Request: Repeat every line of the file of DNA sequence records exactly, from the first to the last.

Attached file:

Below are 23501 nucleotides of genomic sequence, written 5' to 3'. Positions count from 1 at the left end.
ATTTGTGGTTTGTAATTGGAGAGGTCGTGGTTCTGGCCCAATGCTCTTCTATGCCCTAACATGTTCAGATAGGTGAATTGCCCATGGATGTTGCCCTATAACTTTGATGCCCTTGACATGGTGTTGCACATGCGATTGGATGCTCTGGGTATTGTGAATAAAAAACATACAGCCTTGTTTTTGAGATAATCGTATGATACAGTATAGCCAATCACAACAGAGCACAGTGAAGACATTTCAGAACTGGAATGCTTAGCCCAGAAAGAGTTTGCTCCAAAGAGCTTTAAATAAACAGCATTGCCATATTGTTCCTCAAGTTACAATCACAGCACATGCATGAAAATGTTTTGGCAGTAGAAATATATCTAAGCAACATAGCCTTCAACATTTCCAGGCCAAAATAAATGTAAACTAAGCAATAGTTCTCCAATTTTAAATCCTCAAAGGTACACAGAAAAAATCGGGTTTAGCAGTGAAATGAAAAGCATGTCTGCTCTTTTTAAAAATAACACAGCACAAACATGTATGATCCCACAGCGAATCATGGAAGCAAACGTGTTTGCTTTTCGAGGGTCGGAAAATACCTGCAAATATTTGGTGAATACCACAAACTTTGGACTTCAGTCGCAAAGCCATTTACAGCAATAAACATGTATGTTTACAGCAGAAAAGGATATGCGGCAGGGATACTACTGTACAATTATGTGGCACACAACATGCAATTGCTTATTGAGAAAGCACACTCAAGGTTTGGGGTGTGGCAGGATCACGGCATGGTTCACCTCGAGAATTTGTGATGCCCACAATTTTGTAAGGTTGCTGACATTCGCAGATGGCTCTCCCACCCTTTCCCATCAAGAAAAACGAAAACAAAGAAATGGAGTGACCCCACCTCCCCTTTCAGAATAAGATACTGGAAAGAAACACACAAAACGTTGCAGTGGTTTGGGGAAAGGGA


Below are 23501 nucleotides of genomic sequence, written 5' to 3'. Positions count from 1 at the left end.
ATTTGTGGTTTGTAATTGGAGAGGTCGTGGTTCTGGCCCAATGCTCTTCTATGCCCTAACATGTTCAGATAGGTGAATTGCCCATGGATGTTGCCCTATAACTTTGATGCCCTTGACATGGTGTTGCACATGCGATTGGATGCTCTGGGTATTGTGAATAAAAAACATACAGCCTTGTTTTTGAGATAATCGTATGATACAGTATAGCCAATCACAACAGAGCACAGTGAAGACATTTCAGAACTGGAATGCTTAGCCCAGAAAGAGTTTGCTCCAAAGAGCTTTAAATAAACAGCATTGCCATATTGTTCCTCAAGTTACAATCACAGCACATGCATGAAAATGTTTTGGCAGTAGAAATATATCTAAGCAACATAGCCTTCAACATTTCCAGGCCAAAATAAATGTAAACTAAGCAATAGTTCTCCAATTTTAAATCCTCAAAGGTACACAGAAAAAATCGGGTTTAGCAGTGAAATGAAAAGCATGTCTGCTCTTTTTAAAAATAACACAGCACAAACATGTATGATCCCACAGCGAATCATGGAAGCAAACGTGTTTGCTTTTCGAGGGTCGGAAAATACCTGCAAATATTTGGTGAATACCACAAACTTTGGACTTCAGTCGCAAAGCCATTTACAGCAATAAACATGTATGTTTACAGCAGAAAAGGATATGCGGCAGGGATACTACTGTACAATTATGTGGCACACAACATGCAATTGCTTATTGAGAAAGCACACTCAAGGTTTGGGGTGTGGCAGGATCACGGCATGGTTCACCTCGAGAATTTGTGATGCCCACAATTTTGTAAGGTTGCTGACATTCGCAGATGGCTCTCCCACCCTTTCCCATCAAGAAAAACGAAAACAAAGAAATGGAGTGACCCCACCTCCCCTTTCAGAATAAGATACTGGAAAGAAACACACAAAACGTTGCAGTGGTTTGGGGAAAGGGA